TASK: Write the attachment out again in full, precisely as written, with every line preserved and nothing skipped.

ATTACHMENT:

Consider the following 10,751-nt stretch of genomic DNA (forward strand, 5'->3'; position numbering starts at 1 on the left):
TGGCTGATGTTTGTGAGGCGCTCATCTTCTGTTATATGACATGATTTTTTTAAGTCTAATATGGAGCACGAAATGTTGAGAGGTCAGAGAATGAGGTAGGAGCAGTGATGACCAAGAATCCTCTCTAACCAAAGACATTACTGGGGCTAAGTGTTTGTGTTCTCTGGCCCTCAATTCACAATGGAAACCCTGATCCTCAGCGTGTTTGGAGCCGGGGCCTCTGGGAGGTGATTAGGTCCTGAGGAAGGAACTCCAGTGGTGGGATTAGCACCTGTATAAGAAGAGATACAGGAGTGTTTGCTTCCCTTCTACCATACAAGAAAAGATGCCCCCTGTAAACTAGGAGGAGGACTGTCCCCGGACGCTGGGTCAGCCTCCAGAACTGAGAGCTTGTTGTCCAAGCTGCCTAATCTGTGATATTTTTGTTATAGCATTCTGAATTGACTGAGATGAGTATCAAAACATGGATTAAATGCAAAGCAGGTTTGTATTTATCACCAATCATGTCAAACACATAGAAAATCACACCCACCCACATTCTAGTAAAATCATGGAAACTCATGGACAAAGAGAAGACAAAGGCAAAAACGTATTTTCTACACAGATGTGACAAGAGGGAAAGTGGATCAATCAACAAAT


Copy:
Consider the following 10,751-nt stretch of genomic DNA (forward strand, 5'->3'; position numbering starts at 1 on the left):
TGGCTGATGTTTGTGAGGCGCTCATCTTCTGTTATATGACATGATTTTTTTAAGTCTAATATGGAGCACGAAATGTTGAGAGGTCAGAGAATGAGGTAGGAGCAGTGATGACCAAGAATCCTCTCTAACCAAAGACATTACTGGGGCTAAGTGTTTGTGTTCTCTGGCCCTCAATTCACAATGGAAACCCTGATCCTCAGCGTGTTTGGAGCCGGGGCCTCTGGGAGGTGATTAGGTCCTGAGGAAGGAACTCCAGTGGTGGGATTAGCACCTGTATAAGAAGAGATACAGGAGTGTTTGCTTCCCTTCTACCATACAAGAAAAGATGCCCCCTGTAAACTAGGAGGAGGACTGTCCCCGGACGCTGGGTCAGCCTCCAGAACTGAGAGCTTGTTGTCCAAGCTGCCTAATCTGTGATATTTTTGTTATAGCATTCTGAATTGACTGAGATGAGTATCAAAACATGGATTAAATGCAAAGCAGGTTTGTATTTATCACCAATCATGTCAAACACATAGAAAATCACACCCACCCACATTCTAGTAAAATCATGGAAACTCATGGACAAAGAGAAGACAAAGGCAAAAACGTATTTTCTACACAGATGTGACAAGAGGGAAAGTGGATCAATCAACAAAT